He added that Bayer, which made $2 billion in profits last year, respects its workers in other countries like Germany, “but in America, Bayer’s behavior is different. Workers in Berkeley want a positive relationship with Bayer, based on mutual respect and a willingness to work together to solve problems.” by James Parks

Press Release, September 22, 2011, International Longshore and Warehouse Union

Bayer Biotech Workers in Berkeley Send Company a Stinging Rebuke

Workers at Bayer’s pharmaceutical plant in Berkeley cast ballots yesterday in an election that sent the company a stinging rebuke for refusing to provide employees with job security after company officials took millions of dollars in taxpayer subsidies that were supposed to protect well-paying jobs. By a margin of almost 4-1, workers authorized their elected negotiating committee to cancel an agreement reached three years ago with Bayer – if the company refuses to protect jobs from being outsourced.

“Workers are standing up for the community because Bayer took millions in taxpayer subsidies to protect good jobs, and now they won’t provide any assurance that those jobs won’t be sent away,” said Fred Pecker, the elected union leader from ILWU Local 6 who is helping 400 workers negotiate a new contract with Bayer.

Bayer’s plant in Berkeley produces the highly profitable prescription drug Kogenate, which is used by hemophiliacs to improve blood clotting. Record sales of the drug totaled $1.35 billion in 2010, adding to Bayer’s total profits last year of $2.5 billion.
Negotiations for a new contract began on July 25, 2011. Key concerns include the need for safer staffing to protect employees and ensure quality standards won’t be compromised in the plant. Also important is the need for affordable health care benefits, which have been taking a greater share of worker’s paychecks each month.

Concerns over job security erupted in 2009 when Bayer threatened to outsource some of the Kogenate production to another state. Local and state officials agreed to provide Bayer with generous tax subsidies if the company would keep jobs in the community. Concern exploded again this spring when Bayer decided to close a nearby plant in Emeryville, outsourcing the 400 jobs to a foreign facility.

“Too many companies are trying to take advantage of workers and communities during the recession,” said Pecker. “We’re asking Bayer to be more accountable to our community and taxpayers.”

If Bayer refuses to address the community concerns about good jobs and taxpayer subsidies, workers may notify Bayer that the current agreement will be cancelled within 48 hours – opening the door for further action. From Craig Merrilees, ILWU

September 1, 2011; Berkeleyside

Bayer Healthcare employees reject contract

The 414 union workers at Bayer Healthcare Pharmaceuticals in Berkeley overwhelmingly turned down a proposed new contract on Wednesday.
The vote against the new contract was 264 to 90, according to Donal Mahon, an organizer for the International Longshore and Warehouse Union Local 6. The two sides will return to the bargaining table next week, he said.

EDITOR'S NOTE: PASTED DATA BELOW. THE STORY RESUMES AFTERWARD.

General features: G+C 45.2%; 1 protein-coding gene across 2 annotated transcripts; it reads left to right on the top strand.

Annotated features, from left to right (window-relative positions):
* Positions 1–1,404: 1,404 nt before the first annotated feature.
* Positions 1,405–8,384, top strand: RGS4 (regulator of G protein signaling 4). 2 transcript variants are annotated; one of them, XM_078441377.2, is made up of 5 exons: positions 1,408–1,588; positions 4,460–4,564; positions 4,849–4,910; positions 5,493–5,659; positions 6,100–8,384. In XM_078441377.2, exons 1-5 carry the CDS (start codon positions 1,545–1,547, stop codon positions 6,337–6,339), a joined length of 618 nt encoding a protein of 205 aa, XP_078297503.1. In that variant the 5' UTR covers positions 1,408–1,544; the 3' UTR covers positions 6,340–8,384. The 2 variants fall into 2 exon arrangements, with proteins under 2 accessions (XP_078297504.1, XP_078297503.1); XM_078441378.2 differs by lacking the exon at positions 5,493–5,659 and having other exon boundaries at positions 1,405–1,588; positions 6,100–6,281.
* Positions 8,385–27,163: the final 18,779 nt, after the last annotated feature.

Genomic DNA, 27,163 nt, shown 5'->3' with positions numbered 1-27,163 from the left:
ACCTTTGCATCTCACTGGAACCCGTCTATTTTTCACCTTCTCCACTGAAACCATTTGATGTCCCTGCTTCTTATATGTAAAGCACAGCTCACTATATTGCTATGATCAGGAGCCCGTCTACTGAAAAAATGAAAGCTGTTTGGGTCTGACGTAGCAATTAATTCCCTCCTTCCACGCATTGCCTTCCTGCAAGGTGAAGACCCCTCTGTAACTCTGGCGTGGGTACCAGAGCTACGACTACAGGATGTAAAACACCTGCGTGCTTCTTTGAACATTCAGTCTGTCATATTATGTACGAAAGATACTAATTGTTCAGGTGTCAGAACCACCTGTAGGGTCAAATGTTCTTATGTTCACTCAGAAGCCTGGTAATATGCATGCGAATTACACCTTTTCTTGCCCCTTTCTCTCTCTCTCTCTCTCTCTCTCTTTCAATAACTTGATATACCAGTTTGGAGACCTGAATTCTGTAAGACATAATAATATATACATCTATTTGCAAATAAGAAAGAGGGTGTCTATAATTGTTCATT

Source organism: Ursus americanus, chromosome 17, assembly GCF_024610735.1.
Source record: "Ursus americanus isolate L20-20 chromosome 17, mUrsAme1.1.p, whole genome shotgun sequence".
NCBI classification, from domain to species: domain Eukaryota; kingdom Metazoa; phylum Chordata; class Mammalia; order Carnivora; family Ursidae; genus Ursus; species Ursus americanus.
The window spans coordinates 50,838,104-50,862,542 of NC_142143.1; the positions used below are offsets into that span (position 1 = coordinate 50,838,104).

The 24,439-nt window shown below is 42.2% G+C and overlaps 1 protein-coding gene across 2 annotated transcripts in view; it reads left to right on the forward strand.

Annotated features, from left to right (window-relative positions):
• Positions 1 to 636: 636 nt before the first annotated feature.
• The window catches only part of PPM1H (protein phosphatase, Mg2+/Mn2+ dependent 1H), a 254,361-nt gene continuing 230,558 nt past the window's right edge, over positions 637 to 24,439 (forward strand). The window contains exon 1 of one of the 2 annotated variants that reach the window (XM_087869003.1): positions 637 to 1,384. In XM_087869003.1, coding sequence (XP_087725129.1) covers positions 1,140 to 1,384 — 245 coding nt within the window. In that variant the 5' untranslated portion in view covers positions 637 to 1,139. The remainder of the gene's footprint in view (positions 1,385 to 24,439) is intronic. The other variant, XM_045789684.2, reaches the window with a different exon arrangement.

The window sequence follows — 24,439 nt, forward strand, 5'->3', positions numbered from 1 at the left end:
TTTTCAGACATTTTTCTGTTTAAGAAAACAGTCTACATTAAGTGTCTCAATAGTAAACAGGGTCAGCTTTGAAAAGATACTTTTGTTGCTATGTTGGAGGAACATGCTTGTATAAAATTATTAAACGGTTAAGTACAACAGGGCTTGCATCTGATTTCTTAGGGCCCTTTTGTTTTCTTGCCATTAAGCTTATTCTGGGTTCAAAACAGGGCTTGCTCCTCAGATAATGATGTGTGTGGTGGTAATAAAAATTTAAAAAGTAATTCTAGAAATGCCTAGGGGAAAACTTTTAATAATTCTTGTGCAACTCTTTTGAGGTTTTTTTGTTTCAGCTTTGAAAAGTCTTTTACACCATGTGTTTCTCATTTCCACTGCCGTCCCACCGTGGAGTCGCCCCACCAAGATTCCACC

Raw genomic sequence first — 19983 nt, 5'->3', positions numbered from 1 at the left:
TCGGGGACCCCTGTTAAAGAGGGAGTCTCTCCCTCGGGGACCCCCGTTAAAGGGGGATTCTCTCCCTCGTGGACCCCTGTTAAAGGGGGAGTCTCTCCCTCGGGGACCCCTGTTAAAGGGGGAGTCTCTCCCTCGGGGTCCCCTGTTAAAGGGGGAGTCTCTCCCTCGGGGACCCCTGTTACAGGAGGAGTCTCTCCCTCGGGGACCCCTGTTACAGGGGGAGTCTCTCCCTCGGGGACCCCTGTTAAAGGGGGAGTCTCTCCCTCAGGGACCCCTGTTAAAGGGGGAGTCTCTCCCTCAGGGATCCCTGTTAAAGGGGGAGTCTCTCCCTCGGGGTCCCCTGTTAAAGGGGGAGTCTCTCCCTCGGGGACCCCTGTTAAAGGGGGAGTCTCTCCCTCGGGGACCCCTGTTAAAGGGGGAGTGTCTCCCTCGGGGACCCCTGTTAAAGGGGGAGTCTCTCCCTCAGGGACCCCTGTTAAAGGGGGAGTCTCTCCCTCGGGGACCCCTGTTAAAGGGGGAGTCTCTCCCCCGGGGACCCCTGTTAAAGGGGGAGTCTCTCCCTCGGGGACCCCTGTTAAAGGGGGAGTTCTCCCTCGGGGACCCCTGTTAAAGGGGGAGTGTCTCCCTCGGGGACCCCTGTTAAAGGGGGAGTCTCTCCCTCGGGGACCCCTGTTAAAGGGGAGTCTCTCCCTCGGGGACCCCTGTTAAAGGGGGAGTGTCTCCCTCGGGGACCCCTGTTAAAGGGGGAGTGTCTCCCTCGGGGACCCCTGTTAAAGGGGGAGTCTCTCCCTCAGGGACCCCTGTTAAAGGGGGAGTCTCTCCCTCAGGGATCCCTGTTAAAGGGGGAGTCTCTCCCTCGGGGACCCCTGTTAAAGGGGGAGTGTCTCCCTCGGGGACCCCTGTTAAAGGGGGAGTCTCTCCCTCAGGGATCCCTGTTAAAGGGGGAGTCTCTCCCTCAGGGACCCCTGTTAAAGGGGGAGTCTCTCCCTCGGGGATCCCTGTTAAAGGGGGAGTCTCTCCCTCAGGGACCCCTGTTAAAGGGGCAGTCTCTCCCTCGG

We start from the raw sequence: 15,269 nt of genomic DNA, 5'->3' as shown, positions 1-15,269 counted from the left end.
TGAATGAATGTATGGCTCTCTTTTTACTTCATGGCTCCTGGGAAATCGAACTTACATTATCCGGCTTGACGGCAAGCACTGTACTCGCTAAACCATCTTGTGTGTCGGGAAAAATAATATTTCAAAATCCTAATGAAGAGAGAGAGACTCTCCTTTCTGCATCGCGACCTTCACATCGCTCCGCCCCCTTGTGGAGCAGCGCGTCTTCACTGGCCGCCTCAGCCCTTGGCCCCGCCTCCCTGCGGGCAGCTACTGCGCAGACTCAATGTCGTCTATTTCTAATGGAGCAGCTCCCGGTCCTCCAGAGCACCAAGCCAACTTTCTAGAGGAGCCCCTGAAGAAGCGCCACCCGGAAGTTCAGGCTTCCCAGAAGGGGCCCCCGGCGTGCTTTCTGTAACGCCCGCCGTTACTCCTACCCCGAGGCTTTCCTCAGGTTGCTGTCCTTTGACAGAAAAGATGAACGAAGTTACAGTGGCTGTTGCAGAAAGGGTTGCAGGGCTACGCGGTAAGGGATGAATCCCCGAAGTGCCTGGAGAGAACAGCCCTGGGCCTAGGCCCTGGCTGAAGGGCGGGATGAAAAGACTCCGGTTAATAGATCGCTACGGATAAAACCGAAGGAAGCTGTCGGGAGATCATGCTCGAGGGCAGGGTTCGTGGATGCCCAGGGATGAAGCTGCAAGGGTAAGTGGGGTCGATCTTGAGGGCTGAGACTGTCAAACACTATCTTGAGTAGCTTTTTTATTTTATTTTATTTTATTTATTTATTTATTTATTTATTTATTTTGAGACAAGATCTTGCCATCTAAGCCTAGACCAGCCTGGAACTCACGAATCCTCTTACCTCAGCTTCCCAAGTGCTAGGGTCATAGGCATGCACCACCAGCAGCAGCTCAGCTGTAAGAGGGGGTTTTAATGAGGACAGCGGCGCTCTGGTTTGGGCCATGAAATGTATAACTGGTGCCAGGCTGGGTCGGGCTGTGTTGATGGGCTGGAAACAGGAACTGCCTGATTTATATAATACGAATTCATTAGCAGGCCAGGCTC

“We are very disappointed by the vote,” said Sreejit Mohan, Bayer’s director of public policy and communications. “We feel (the proposed contract) was fair. We feel it was competitive. In fact, it was generous.”
The contract included wage increases of 3% to 3.3% a year over four years, plus a signing bonus, according to documents provided by Mohan. (Berkeleyside reported yesterday that the increases went up to 3.4%) An employee now earning $59,904 would earn $67,750 at the end of the contract, according to the documents.
But union officials recommended a no vote because of concern about a provision that would increase health care costs. Bayer wanted employees’ contribution to go from 18% to 20% over the four-year contract. The union contended that increased health care costs would eat away most of the salary increases.
But Bayer disagrees. In a memo sent to employees, it said that increased health care costs would only cost $1,000 over the life of the contract – far less than the salary increases.
The ILWU’s Mahon said that is not exactly accurate. Bayer is asking its union members to pay a certain percentage of the costs, but the company has no control over those costs. The health insurance company determines the price, so there is no way for Bayer to say the total cost will be only $1,000.
“That’s a lot of gall for an industry that went to Congress and lobbied against the health care plan to turn around and ask us to bear those increased costs,” said Mahon.
Bayer spokesman Mohan said the company thinks the union is not looking out for the best interests of its workers.
“What we believe is the ILWU International’s agenda is preventing our employees from getting the best deal,” said Mohan.
He also said that Bayer offered to extend the “recall rights” to the eight employees who were laid off in August 2010 to August 31, 2011, but the union did not agree.
Mahon said that offer was predicated in accepting the terms of the new contract, which he and other union officials knew was probably not going to happen. by Frances Dinkelspiel

August 31, 2011; Berkeleyside

Laid-off Bayer workers still fighting for their jobs

When 414 workers at Bayer Healthcare Pharmaceuticals vote on a new contract on today, Anita Holloway won’t be among them.